Imprivata, a leading global provider of health care IT security solutions, recently announced its “2013 Desktop Virtualization Trends in Healthcare” report, the company’s third-annual survey about the adoption rates and benefits of desktop virtualization and cloud-based applications in health care. According to the study, the proliferation of desktop virtualization in health care continues to increase, with the use of server-hosted virtual desktops (SHVD) up 39 percent and the use of server-based computing (SBC) up 23 percent from last year’s survey. The study also indicates that a mixed use of both SBC and SHVD is becoming more commonplace, with 49 percent of respondents indicating that they are using both technologies today (compared with 23 percent from the 2012 survey).
In addition to desktop virtualization, the Imprivata survey also asked health care organizations about current and planned adoption of cloud computing. The results indicate that the adoption of cloud-based applications and services is increasing more rapidly than expected, with 30 percent of survey respondents stating that they use cloud computing today (up from nine percent from the 2012 survey). In particular, storing protected health information (PHI) in the cloud is becoming more commonplace, with 40 percent of respondents that use cloud services indicating that they store PHI in the cloud today (up from nine percent from the 2012 survey).
Click through for results from a health care desktop virtualization survey conducted by Imprivata.
Desktop virtualization continues to be prevalent in health care, with 75 percent of respondents using SBC today and 57 percent using SHVD today. Compared to the 2012 survey, SBC usage increased 23 percent and SHVD usage increased 39 percent, which is in-line with the 2012 12-month forecast.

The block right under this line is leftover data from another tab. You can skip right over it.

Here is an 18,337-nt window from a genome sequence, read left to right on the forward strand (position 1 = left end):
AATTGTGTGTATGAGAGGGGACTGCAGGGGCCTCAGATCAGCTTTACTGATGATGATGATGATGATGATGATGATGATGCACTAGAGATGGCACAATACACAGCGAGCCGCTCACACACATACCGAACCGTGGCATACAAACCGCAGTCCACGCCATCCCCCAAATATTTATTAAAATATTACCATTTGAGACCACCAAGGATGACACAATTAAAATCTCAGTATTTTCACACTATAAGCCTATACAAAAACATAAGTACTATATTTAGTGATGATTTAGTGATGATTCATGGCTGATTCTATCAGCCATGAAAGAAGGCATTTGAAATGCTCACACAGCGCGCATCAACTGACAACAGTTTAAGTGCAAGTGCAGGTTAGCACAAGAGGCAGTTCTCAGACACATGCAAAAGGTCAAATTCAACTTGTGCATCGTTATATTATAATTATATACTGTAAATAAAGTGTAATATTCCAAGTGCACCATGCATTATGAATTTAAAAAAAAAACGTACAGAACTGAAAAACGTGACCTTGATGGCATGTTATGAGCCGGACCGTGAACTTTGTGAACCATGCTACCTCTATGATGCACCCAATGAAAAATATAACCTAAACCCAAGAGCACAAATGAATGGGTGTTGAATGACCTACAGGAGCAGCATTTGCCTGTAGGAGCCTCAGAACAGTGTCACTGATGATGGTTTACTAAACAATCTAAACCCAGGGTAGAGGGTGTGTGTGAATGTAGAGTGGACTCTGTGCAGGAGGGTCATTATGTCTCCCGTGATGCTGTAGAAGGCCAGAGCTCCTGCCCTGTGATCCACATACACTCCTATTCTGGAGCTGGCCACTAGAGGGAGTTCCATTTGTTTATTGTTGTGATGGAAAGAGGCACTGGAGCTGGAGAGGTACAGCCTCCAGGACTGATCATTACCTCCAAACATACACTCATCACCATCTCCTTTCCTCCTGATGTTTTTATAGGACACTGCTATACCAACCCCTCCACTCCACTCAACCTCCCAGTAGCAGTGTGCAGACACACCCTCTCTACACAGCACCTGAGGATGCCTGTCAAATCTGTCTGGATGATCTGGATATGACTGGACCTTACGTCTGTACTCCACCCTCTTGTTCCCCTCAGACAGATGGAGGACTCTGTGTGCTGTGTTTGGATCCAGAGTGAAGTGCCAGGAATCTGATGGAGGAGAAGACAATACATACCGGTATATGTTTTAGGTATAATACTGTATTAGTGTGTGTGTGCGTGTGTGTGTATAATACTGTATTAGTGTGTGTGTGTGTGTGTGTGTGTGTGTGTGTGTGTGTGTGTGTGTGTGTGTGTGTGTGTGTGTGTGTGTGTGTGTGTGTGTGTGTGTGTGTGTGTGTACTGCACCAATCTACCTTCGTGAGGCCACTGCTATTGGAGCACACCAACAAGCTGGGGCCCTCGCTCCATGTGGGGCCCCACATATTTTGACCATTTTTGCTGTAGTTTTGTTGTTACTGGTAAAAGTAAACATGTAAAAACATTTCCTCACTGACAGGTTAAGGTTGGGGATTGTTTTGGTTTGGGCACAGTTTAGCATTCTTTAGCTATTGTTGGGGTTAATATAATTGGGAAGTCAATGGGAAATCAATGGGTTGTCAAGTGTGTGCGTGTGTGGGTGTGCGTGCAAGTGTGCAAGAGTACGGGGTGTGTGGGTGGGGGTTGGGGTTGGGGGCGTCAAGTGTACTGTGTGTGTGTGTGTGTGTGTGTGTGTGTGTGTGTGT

A mixed use of both SBC and SHVD is becoming more commonplace, with 49 percent of respondents indicating that they are using both technologies today (compared with 23 percent from last year’s survey).
Organizations are using a variety of different endpoint devices for SBC and SHVD, with adoption rates of thin and zero clients increasing rapidly and tablets and smartphones as endpoint devices in virtual desktop environments quickly emerging.
The combined use of single sign-on (SSO) and strong authentication technology in both SBC and SHVD environments is increasing, with 45 percent of organizations using SBC today indicating that they use SSO and strong authentication and 48 percent using SHVD today stating that they use both technologies.
Of those respondents able to quantify the time savings of using SSO and/or strong authentication in their SHVD environments, 31 percent said each of their users saves more than 15 minutes per day.
While the use of cloud-based services and applications in health care is increasing, 71 percent of health care organizations currently using cloud computing work with just one or two vendors.
Despite working with a limited number of vendors, 16 percent of health care respondents using cloud computing services today do not have HIPAA Business Associate Agreements in place with all of their vendors.
For health care organizations that have no plans to adopt cloud computing, security remains the primary reason, but 17 percent cite the primary reason as “cloud services vendors do not offer HIPAA Business Associate Agreements.”